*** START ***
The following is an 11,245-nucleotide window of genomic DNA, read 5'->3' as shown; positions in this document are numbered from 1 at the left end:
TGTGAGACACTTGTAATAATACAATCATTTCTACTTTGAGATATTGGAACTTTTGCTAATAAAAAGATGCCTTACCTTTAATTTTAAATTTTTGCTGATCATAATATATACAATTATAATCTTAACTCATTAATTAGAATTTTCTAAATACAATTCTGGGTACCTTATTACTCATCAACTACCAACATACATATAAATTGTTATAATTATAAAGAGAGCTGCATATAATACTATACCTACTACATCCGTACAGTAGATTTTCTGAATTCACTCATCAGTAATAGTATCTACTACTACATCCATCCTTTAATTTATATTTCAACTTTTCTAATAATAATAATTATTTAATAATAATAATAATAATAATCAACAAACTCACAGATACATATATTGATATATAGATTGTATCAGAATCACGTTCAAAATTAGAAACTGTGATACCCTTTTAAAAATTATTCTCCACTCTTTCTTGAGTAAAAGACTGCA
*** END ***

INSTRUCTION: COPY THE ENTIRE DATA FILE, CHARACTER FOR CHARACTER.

The following is an 11,245-nucleotide window of genomic DNA, read 5'->3' as shown; positions in this document are numbered from 1 at the left end:
TGTGAGACACTTGTAATAATACAATCATTTCTACTTTGAGATATTGGAACTTTTGCTAATAAAAAGATGCCTTACCTTTAATTTTAAATTTTTGCTGATCATAATATATACAATTATAATCTTAACTCATTAATTAGAATTTTCTAAATACAATTCTGGGTACCTTATTACTCATCAACTACCAACATACATATAAATTGTTATAATTATAAAGAGAGCTGCATATAATACTATACCTACTACATCCGTACAGTAGATTTTCTGAATTCACTCATCAGTAATAGTATCTACTACTACATCCATCCTTTAATTTATATTTCAACTTTTCTAATAATAATAATTATTTAATAATAATAATAATAATAATCAACAAACTCACAGATACATATATTGATATATAGATTGTATCAGAATCACGTTCAAAATTAGAAACTGTGATACCCTTTTAAAAATTATTCTCCACTCTTTCTTGAGTAAAAGACTGCA